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V-lianl-msft

Using regular expressions in power bi desktop

Scenario:
In Power BI, when we want to process complex and unordered data, adding many steps using power query may not get the desired results. As we know, power query cannot use regular expressions. If we call Python script and use regular expressions to process the data this time, it will become simple.


Table Used:

V-lianl-msft_0-1616657075629.png

As shown in the figure above, if the data has been imported into Power BI, we can't process the data effectively by using power query. At this time, we can call the regular expression of Python's re module.


Precondition:
To run Python scripts in Power BI desktop, you need to install Python and two Python packages (pandas and matplotlib) on your local computer. Please refer to this document for more details: Run Python scripts in Power BI Desktop.

 

Operation:
After importing the data into power bi desktop, we can run the python script in IDE and copy it to the python script editor in the pbi query editor after confirmation.

import re
import json

# Custom function to get e-mail address
def get_find_emails(text):
emails = re.findall(r"[a-z0-9\.\-+_]+@[a-z0-9\.\-+_]+\.[a-z]+", text)
emails=';'.join(emails)
return emails

# Custom function to get phone number
def get_find_mobiles(text):
mobiles = re.findall(r" [1-9][0-9]{4,} ", text)
mobiles =';'.join(mobiles)
return mobiles

email_list=[]
tele_list=[]
for i in range(len(dataset)):
text=dataset.iat[i,1]
email=get_find_emails(text)
email_list.append(email)
tele=get_find_mobiles(text)
tele_list.append(tele)

dataset['email']=email_list
dataset['tele']=tele_list

This code defines two functions: get_ find_ Email(Custom function to get phone number) and get_ find_ Mobile(Custom function to get phone number), which will get two lists and eventually place them into the data table.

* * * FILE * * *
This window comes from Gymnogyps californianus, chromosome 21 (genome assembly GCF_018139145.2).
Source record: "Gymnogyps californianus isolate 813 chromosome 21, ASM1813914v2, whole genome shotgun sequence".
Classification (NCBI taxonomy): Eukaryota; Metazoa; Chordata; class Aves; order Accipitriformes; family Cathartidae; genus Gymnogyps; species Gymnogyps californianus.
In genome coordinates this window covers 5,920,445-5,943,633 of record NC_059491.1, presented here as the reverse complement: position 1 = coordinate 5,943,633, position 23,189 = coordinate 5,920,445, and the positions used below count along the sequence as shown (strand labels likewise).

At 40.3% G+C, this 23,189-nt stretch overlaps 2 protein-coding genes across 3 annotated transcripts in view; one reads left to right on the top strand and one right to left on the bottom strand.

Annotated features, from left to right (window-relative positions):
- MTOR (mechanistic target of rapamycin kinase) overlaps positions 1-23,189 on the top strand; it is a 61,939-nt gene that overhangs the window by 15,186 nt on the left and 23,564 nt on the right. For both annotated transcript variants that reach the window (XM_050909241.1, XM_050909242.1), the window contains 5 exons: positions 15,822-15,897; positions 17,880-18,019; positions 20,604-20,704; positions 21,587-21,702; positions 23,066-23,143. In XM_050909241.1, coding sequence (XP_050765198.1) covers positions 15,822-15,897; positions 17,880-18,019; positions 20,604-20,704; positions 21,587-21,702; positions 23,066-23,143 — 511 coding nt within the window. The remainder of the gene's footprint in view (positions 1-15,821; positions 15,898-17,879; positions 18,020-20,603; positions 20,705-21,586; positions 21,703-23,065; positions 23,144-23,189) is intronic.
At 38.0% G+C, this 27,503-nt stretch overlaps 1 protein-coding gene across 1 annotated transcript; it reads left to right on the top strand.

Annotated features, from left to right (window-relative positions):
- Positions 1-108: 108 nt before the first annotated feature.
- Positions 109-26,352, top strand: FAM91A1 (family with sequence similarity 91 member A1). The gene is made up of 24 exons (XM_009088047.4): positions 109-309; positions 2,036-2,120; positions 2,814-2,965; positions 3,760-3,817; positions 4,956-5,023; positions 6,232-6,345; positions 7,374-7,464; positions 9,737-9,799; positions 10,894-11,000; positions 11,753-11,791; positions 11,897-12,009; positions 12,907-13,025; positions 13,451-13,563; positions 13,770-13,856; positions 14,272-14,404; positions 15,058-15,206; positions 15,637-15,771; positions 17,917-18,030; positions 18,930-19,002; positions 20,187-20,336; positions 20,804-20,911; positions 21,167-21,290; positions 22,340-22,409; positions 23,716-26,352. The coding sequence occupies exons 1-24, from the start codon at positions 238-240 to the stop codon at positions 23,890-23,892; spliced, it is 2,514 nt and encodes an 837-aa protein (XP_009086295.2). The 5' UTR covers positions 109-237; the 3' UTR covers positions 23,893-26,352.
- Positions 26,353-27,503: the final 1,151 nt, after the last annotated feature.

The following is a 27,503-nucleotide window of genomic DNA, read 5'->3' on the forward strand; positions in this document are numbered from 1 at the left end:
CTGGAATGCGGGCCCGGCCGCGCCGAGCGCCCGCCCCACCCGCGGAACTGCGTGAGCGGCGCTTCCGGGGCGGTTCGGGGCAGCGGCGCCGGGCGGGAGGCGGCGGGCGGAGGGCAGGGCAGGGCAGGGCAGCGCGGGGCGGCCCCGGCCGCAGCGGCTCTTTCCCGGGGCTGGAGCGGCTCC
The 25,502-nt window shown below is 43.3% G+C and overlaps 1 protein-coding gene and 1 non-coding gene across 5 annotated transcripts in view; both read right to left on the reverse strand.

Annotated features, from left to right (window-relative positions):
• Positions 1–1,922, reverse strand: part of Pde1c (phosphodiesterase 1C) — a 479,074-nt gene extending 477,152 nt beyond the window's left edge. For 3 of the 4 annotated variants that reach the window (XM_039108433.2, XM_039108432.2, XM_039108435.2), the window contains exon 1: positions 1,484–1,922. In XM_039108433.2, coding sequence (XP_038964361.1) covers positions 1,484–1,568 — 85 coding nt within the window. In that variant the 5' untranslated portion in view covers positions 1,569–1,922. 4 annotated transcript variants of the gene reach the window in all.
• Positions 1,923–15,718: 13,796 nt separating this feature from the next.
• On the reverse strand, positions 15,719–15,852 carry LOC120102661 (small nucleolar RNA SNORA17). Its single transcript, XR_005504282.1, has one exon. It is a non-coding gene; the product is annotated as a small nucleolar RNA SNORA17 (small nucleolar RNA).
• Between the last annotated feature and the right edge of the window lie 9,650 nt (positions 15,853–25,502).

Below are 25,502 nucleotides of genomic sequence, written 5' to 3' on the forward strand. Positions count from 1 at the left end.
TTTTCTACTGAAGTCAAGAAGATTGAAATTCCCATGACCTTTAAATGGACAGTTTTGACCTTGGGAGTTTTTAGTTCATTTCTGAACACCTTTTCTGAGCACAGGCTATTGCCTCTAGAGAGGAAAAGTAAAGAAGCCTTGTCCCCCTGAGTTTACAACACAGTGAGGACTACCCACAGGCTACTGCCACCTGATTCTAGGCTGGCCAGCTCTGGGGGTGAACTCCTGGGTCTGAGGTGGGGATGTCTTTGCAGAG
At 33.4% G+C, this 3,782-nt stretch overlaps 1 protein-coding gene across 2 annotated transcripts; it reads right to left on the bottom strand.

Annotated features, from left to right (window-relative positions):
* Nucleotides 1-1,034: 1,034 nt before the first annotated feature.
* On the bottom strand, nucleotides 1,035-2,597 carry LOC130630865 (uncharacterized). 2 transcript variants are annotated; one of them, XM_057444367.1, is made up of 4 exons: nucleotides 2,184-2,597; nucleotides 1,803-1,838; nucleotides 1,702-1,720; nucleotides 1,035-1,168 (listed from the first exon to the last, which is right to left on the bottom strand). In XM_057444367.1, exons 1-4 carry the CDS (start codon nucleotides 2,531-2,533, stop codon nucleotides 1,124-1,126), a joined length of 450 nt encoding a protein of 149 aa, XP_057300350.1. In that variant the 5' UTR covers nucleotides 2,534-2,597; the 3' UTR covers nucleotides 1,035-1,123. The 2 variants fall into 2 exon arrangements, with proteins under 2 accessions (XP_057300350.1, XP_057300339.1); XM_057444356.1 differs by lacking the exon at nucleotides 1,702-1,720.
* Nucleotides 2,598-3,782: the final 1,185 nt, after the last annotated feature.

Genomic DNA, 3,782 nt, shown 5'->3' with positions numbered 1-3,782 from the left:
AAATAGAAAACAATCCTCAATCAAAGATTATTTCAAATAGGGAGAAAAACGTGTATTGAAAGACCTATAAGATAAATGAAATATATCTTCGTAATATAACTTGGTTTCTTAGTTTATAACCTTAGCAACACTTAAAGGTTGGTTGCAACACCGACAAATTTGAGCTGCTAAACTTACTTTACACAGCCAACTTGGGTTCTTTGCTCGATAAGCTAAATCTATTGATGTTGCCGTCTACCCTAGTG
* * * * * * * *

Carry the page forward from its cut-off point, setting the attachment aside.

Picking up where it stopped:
By the way, the use of regular expressions, you can search for the related resources online to learn about it.
Click OK to return the result:

V-lianl-msft_1-1616657101752.png


After expanding the table, the next two columns are the phone numbers and e-mail addresses we want to get.

V-lianl-msft_2-1616657114209.png


Please check the attached files for details.

 

Author: Liang Lu
Reviewer: Ula & Kerry

Comments

Very cool feature, that Python is supported by Power BI. I think your code can still be simplified by using Pandas only:

 

 

import re
import pandas as pd

def extract_from_column(column: pd.Series, regex_string: str):
    return column.str.extract(regex_string, flags=re.I)

dataset['email']=extract_from_column(dataset['contact information'],
                                     r"[a-z0-9\.\-+_]+@[a-z0-9\.\-+_]+\.[a-z]+")
dataset['tele']=extract_from_column(dataset['contact information'],
                                    r" [1-9][0-9]{4,}")

 

 

I propose an other solution, which 1/ doesn't require to install Python or R (it uses javascript capabilities), and 2/ parses the result into a record.

 

// regular expression parser function
regexp.parse = (regexp as text, str as text, optional model as nullable record) as record => let
    html =  "<script>var regexp = " & regexp & "; var str = """ & Text.Replace(str, """", "\""") & """; var res = regexp.exec(str); document.write(res.join(String.fromCharCode(30)))</script>",
    res = Web.Page(html)[Data]{0}[Children]{0}[Children]{1}[Text]{0},
    match_list = try List.Transform(Text.Split(res, Character.FromNumber(30)), each if _="" then null else _) otherwise null,
    parse_to_record = 
        if match_list=null then
            error(Error.Record("Regexp.Exec error", "The regexp pattern doesn't match the string", "pattern=" & regexp & ", string=""" & str & """"))
        else if model=null then
            List.Accumulate(List.Positions(match_list), [], (rec, i) => Record.AddField(rec, "field" & Text.From(i), match_list{i}))
        else
            Record.FromList(List.Transform(Record.FieldValues(model), each match_list{_}), Record.FieldNames(model))
    in
        parse_to_record,

 

 

How to test the function ?

let's try to extract a date (dd/mm/yyyy) and a weigth (99 kg) from a given string  

// testing the regexp parser without an output model
   test1 = regexp.parse(
        "/(\d{2}\/\d{2}\/\d{4}).*[^\d](\d+\s*kg)/gi",
        "It's 26/03/2023 and this text contains a 10kg weigth to extract"
    ),
   result1 = [
        field0="It's 26/03/2023 and this text contains a 10kg weigth to extract",
        field1=”26/03/2023”,
        field2=”10 kg”
    ],

// testing the parser with an output model   
   test2 = regexp.parse(
        "/(\d{2}\/\d{2}\/\d{4}).*[^\d](\d+\s*kg)/gi",
        "It's 26/03/2023 and this text contains a 10kg weigth to extract",
        [date=1, weigth=2]
    ),
    result2 = [
       date=”26/03/2023”,
       weigth=”10 kg”
    ],

 

 

@gregnogier , this is a great solution. No need to install extra software, excellent solution.
The only downside is it doesn't work in direct query mode, only in import mode.